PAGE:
Recovery after your Cataract Surgery - Baltimore Post-ExaminerBaltimore Post-Examiner

Recovery after your Cataract Surgery

If you would like to have Cataract Surgery in NJ, because you live there, it might be a good idea to also consider who you would like to be your surgeon and what your recovery process will be like. Usually, you’ll be able to go home on the same day that you have had surgery. The hospital may have placed a plastic shield or pad on the eye that has had surgery and this can usually be taken off the day after the surgery was performed.

A few hours after the surgery you should have some feeling in your eye, however, it can take a few days until your vision is at its optimum. You may experience symptoms including double vision, grittiness, blurred vision, watering of the eye and even a bloodshot or red-eye. These side effects should get better over a few days; however, it may take 4 to 6 weeks to feel fully recovered. Usually, you should be able to undertake these activities a few hours after having surgery:

  • Bathing or showering
  • Use your computer
  • Watch a short amount of TV.

The eye will take around six weeks to fully heal and if you do need new glasses, this is when you will need to order them for.

The success rate for cataract surgery is very high and you should see an improvement in your eyesight. This will allow you to take part in those day-to-day activities such as driving.

Applying your eye drops

Follow the below instructions on how to apply your eye drops:

  1. First of all, wash your hands and then tilt your head back.
  2. Look towards the ceiling and pull the lower lid of your eye down.
  3. Squeeze the eye drops bottle so that one-drop goes into the eye. Avoid letting the bottle touch the eye.
  4. Close your eye and use a tissue to wipe away any excess liquid.

Cleaning the eye

Follow the below instructions on how to clean your eye:

  1. Begin by boiling some water and leaving it to cool.
  2. Wash your hands and dip a gauze and or some cotton wool into the water.
  3. Wipe from the inside to the outside of your eye.
  4. Avoid pressing on the eye, wiping the inside of the eye or washing the eye with water.

For the first couple of weeks, it is worth cleaning your eyes twice a day as you may find that the healing process and the eye drops that you are using are causing some stickiness.

The first few weeks after cataract surgery

You need to make sure that you do the following:

  • Relax for the first couple of days.
  • Use any eye drops as prescribed.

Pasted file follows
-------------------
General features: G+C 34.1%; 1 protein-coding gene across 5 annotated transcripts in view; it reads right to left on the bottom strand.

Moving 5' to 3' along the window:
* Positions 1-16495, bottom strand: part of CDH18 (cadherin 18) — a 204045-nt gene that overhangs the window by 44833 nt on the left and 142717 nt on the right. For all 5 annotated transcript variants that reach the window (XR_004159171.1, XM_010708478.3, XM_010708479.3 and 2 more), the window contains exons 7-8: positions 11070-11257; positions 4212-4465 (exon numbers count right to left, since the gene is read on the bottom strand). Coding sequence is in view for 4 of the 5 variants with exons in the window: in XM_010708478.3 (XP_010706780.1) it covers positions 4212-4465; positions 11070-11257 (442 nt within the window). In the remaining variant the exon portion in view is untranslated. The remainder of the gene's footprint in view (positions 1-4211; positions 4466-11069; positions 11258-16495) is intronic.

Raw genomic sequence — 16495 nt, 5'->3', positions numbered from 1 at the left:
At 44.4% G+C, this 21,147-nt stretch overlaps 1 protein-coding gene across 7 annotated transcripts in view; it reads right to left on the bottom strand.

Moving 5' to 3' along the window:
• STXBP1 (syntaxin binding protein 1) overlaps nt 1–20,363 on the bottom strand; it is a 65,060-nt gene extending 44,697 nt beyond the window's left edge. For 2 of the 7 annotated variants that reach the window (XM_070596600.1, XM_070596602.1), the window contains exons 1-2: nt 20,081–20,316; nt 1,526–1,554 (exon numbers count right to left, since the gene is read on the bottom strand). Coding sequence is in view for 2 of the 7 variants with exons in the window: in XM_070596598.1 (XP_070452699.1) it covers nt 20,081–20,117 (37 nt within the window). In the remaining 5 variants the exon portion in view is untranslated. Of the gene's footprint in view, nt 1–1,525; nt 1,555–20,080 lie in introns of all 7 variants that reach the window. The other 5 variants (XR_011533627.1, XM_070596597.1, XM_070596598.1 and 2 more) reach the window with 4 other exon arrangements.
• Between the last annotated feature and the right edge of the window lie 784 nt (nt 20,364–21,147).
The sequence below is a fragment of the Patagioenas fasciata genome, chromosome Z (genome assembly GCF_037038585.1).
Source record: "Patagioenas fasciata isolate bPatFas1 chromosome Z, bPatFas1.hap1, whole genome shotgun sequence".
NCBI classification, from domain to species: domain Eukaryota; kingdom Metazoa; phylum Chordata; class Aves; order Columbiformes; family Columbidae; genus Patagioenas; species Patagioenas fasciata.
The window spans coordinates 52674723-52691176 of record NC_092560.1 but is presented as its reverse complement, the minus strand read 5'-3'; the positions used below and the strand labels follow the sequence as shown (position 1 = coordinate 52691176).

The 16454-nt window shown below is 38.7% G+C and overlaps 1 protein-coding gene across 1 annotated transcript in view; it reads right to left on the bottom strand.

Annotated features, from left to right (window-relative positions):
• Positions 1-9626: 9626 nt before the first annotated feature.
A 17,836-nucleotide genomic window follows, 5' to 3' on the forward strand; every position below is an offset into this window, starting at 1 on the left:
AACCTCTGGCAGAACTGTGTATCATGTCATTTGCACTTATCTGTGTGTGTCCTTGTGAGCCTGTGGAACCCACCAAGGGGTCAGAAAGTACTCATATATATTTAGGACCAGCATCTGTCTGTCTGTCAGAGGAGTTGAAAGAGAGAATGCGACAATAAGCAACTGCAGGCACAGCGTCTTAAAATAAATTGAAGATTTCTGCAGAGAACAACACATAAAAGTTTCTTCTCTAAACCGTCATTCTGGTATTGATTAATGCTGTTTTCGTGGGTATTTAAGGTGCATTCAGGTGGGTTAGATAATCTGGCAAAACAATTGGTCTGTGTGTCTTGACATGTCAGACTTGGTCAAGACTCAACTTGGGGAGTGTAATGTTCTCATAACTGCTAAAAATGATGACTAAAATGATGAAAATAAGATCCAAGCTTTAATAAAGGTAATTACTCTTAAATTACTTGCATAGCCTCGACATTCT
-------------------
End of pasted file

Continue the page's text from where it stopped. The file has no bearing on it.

• Take painkillers if required.
  • Keep your eye shield or pad on at night for a minimum of a week. Remember to wear your eye shield when washing your hair.
  • Don’t go swimming for around 4-6 weeks. This is to avoid infection.
  • Shower and bath as normal.
  • Don’t drive on the first day after having the surgery.
  • Straight after the surgery, avoid bending over as this can put pressure on the eye.

The following you need to make sure you avoid:

  • If possible avoid vomiting of sneezing after surgery.
  • Shampoo or soap getting into your eye.
  • Rubbing your eye.
  • Flying until you have your doctor’s approval.
  • Strenuous housework or exercise.
  • Driving until your doctor says you can.
  • Wearing eye make for a minimum of four weeks.
  • Exposing your eye to irritants such as wind, dust or dirt the first couple of weeks after surgery.

It may be an idea to ask a friend or family member for help until your vision is back to normal, especially if the vision in your other eye is not good.

If you work, the type of job that you do will be a factor for when you can return back to work.


The surgery for cataracts is extremely safe and a commonly performed procedure. Studies have shown that if you have no other eye diseases prior to having surgery, you should achieve at least 20/40 distance vision. This will mean you can drive without glasses or contact lenses.

Seeking help

If during recovery you experience any of the below, you need to seek help from your cataract surgeon:

  • Decreasing vision
  • An increase in stickiness
  • An increase in redness
  • An increase in pain.

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